They devoted themselves to the apostles' teaching and to the fellowship, to the breaking of bread and to prayer.

John the Baptizer

“What did you go out into the desert to see? A reed swayed by the wind?…”
Matthew 11:7-15,Luke 7:24-30

This story takes place in the gospels after John the Baptizer has been thrown in prison by Herod Antipas for preaching  about Jesus as the Messiah. John sends some messengers to Jesus to ask him some questions. John is hopelessly locked in prison and is probably doubting his decision to be so bold in following and proclaiming Jesus as the Messiah. His questions point to the thing burning in his mind – am I ever going to get out of here? Jesus’ response was always curious to me and I always wondered what he meant when he said to the people, “What did you go out into the desert to see? A reed swayed by the wind?” However, when you hear one of Aesop’s Fables that would have been popular and well known during this period of history, the analogy that Jesus makes jumps off the page.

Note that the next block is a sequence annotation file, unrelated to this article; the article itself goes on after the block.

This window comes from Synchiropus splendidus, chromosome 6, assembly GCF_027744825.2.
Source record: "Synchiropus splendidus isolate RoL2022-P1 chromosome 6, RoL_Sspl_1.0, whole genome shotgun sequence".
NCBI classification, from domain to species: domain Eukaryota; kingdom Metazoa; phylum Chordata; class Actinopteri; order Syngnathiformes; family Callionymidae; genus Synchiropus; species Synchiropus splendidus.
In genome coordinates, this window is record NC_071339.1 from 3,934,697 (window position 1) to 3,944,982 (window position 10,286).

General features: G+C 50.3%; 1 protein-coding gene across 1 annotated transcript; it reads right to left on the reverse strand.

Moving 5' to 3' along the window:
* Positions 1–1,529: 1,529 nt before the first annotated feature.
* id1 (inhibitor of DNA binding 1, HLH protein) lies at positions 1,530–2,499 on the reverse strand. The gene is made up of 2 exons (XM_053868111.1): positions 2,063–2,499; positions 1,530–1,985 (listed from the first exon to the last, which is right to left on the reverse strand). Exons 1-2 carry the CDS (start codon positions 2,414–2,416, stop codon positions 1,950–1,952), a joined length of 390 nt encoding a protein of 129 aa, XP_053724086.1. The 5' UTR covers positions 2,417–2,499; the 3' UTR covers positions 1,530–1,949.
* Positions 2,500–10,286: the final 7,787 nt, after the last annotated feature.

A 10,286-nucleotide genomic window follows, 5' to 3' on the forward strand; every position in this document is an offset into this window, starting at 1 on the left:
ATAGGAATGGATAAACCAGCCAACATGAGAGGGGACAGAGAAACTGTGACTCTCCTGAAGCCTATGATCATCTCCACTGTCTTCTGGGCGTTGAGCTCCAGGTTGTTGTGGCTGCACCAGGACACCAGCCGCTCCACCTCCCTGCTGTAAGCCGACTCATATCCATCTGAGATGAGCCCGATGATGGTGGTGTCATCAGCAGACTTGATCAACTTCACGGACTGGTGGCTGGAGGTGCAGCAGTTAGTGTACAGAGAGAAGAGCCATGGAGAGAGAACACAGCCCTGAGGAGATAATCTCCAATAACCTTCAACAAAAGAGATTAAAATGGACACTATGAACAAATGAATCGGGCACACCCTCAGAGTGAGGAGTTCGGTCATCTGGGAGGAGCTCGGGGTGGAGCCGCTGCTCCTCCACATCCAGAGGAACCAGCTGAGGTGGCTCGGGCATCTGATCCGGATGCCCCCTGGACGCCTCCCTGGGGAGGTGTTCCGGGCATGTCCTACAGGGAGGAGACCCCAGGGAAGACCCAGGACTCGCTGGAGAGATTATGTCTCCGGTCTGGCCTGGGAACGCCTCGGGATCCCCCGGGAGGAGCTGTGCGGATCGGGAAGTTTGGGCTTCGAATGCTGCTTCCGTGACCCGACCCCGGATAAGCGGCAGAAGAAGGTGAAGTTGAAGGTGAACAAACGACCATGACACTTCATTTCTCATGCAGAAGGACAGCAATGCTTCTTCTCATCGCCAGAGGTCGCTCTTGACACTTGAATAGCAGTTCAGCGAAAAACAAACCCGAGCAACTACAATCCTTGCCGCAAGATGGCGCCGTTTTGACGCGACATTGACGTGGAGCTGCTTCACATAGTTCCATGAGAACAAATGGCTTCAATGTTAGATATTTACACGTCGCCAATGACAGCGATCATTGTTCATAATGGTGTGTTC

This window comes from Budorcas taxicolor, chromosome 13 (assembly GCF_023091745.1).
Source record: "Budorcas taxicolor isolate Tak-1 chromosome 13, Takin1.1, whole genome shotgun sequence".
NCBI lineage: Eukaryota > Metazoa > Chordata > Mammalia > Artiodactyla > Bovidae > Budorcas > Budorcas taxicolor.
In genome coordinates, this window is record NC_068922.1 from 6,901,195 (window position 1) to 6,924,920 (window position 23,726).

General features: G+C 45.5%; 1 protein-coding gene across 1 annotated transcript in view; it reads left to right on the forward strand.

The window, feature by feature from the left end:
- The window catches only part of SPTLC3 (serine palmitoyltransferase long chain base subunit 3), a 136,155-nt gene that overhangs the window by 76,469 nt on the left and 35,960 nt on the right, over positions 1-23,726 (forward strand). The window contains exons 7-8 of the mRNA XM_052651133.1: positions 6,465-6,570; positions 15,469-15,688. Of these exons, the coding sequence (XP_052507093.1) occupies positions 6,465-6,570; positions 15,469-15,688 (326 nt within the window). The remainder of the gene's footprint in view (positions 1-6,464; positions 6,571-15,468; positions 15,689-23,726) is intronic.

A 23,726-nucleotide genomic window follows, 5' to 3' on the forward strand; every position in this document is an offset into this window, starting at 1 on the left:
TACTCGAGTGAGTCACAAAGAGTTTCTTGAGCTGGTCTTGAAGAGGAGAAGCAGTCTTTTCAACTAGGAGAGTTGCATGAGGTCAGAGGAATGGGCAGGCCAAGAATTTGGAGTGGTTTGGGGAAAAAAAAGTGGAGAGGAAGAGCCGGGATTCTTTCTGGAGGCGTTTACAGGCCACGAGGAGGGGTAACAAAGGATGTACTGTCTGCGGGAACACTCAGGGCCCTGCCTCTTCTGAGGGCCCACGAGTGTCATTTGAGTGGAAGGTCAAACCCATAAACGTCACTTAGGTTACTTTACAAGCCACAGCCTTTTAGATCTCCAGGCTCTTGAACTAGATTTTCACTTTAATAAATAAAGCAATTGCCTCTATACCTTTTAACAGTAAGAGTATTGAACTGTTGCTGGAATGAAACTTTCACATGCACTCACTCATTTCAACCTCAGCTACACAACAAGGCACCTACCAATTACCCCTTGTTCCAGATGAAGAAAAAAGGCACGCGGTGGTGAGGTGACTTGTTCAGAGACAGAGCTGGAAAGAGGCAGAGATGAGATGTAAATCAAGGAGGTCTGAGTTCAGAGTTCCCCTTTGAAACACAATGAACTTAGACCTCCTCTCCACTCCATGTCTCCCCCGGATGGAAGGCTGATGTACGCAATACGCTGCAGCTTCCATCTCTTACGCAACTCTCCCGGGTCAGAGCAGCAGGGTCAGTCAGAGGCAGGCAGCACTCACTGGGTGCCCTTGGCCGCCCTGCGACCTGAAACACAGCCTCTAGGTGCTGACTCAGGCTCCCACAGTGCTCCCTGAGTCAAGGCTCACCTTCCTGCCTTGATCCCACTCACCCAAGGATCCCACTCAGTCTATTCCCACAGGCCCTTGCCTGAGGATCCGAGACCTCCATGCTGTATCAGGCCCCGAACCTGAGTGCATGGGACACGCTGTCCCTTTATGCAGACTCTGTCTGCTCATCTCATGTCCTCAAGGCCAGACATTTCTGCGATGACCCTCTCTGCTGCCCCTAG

The fable of the Oak and the Reed tells the story of a huge majestic oak tree and a small thin reed that were growing next to each other.  They argued about who was the strongest and the oak tree always had the more convincing argument. “I am powerful, thick, and mighty, the wind can’t touch me. You bend to the ground every time a small breeze comes up. I can withstand anything.” Then, one day a huge wind came up and the oak tree is uprooted and dies.  While the reed was severely bent low to the ground in the same wind, he was able to pop back up and withstand the gale forces.

Jesus was saying to the crowd, “Did you think that John the Baptizer was a reed that wouldn’t break under all this pressure? He was human, he had his breaking point, also, just like you. But I tell you, no man born of woman….”  . Then he begins to brag on what a great man John is and how fearless and determined he is and that he is even more than a prophet.

Now go back and re-read the story and tell me it doesn’t make more sense. If we just knew more of the culture and the context.

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